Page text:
My graphic design skills, combined with my semi-technical illustration and copy-drafting capabilities, translated complex science into eye-catching report cover art also suitable for poster or exhibit design.
Design, art, and copy editing for carbon sequestration project
I gambled. My bet was that I could generate demand for – or at least interest in – something beyond what the client had requested.
Business was slow and I craved an illustrative design project to highlight my visual story skills. This particular client wanted to explain a process in a single image. Despite a tiny budget I decided to go beyond bare bones fulfillment and add significant value, delivering a polished execution when “simple” was the request.
I’m lucky – I get to learn all about cool new stuff
The deliverable was an image (and later a page) to incorporate into a proposal. The first audience was Shell Oil [UK]. In line with their environmentally-friendly retail facilities initiative, Shell entertained green roofing for a prototype London station. The low, dense plantings on a vast canopy above the pumps checked several boxes: capturing excess water runoff; filtering atmospheric carbon dioxide; sequestering other greenhouse gases; and generating oxygen. My client's expertise was with mycelium, the fine tendril-like fungus often found among plant roots in healthy soil.
Most times, the designer, brander, communicator and businessperson in me work harmoniously, making prudent compromises. But this time the “good enough” impulse was subdued and I aimed higher. If the technical exposition could be made more dramatic, would it not command more attention and respect? Would it not elevate the company brand – a small business with big talent and aspirations – to the notice of other large corporate and industrial planner customers?
The project. I happily learned plenty about the science and process of greenhouse gas sequestration in soil, and the solution my client's fungal product and expertise offered. I was free to ideate and imagine that solution visualized, captured in a still image, and free to empathize with prospects who'd receive and view it.
My first sketches stressed how plant life cleans the air. I chose a tree theme – simple, comprehensible, substantial. But once I learned how inappropriate (and ridiculous) a big tree is to green roofs, a better solution came to me. I also thought of treating this as a poster design, adding even more value. Clearly this could satisfy more than “a graphic to include in a document” if needed; if so desired, it could star in a mailer, or exhibit signage.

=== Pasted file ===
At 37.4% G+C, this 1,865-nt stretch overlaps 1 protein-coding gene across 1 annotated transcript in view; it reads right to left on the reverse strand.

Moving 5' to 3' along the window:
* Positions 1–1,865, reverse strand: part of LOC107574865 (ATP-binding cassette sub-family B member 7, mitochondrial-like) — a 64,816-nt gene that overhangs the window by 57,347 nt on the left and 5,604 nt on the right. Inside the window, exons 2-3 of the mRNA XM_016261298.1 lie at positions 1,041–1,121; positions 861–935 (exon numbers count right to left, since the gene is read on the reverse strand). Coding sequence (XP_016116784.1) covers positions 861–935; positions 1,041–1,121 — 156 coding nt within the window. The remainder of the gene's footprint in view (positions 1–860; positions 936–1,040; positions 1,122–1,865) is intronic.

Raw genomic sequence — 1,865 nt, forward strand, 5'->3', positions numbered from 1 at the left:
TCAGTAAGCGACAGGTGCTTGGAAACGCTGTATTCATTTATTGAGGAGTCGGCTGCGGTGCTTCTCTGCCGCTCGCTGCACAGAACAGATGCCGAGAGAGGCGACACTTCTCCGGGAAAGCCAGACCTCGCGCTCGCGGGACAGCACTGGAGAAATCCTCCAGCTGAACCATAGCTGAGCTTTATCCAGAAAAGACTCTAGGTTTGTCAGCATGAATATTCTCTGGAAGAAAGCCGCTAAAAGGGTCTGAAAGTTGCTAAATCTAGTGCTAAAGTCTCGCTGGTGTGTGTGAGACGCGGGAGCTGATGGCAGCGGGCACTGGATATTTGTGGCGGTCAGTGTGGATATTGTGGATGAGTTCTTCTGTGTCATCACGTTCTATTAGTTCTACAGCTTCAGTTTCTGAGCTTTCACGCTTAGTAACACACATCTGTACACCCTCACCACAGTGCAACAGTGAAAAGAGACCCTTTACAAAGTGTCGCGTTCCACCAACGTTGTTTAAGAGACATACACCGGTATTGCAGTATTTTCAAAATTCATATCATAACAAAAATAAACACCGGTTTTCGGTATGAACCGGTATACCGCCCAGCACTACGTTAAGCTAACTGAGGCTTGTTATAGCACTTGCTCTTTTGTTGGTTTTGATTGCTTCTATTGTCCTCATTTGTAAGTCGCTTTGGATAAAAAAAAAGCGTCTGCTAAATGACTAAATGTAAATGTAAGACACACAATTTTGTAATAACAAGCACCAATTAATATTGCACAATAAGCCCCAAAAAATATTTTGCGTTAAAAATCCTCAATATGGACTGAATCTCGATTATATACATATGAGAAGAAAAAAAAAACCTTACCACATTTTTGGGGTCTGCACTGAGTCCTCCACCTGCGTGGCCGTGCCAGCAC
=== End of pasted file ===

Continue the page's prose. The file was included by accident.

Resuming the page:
The ultimate hand sketch (left), prior to precise digital layout, marks the end of my favorite phase. With the earlier tree idea behind me, the new "pie slice" idea proved better. The building's roof type was further defined in the ultimate pdf (right) with contemporary glass fencing and a sidewalk, signaling the growing trend of roof use by people.
I knew that my extra efforts would not immediately pay off, but I saw this as a loss leader. It would likely open the client's eyes to the value of a quality product and the brand-building possibilities they hadn’t yet imagined. Going forward, to stay within budget, I planned to outsource the work.
I discussed all this with the client, who rewarded me with a thirty percent bonus over the budgeted price for this one project. Who knows how far the deliverable eventually traveled or how it was received; the working relationship would soon end, on a bad note.
“Now that we have the general science and process captured in a still image,” I recall the client saying, “we need something similar, but more specific to the Shell petrol stations. We need an image of a gas station roof... but as a green roof. And the budget is the same as the first project.”
Designer (me): “Hmmm... you can't afford drone images of petrol station roofs... Do you or your people have roof-oriented images, maybe courtesy of Shell? We'll then figure out how to ‘green’ them. Meanwhile I'll start a stock photo search... though that seems unlikely. However, I did find a stock illustration that might work.”
And then we broke up
As I finished up this second project, the client became less communicative and more impatient. Our good working relationship evaporated. I was angrily accused of driving up prices, called unprofessional, and berated for my disregard of startup budgets. I was further told that I wasn't doing my job. Specifically, that I had dropped image research into the laps of his small team, and also had "outsourced design decisions to him," the client.
I understand, insofar as my client contact was stressed by a deadline, small team and tiny budget. But I'm less understanding of the other accusations. It's worth noting that:
I acted in good faith, executed the requested projects, heard him out, worked to salvage the relationship, and was rewarded with silence and no payment, however meager, for completed work on this second project.
It's all a reminder that I need to be even more clear about both parties’ expectations, no matter the project size or deadline. I know small business people are busy, and this was [to him] a “simple” (more about that term someday) project. I showed respect for his endeavor, but it wasn't reciprocated. We worked things out for the first project, but the second was his chance to vent his frustrations and demonstrate his values.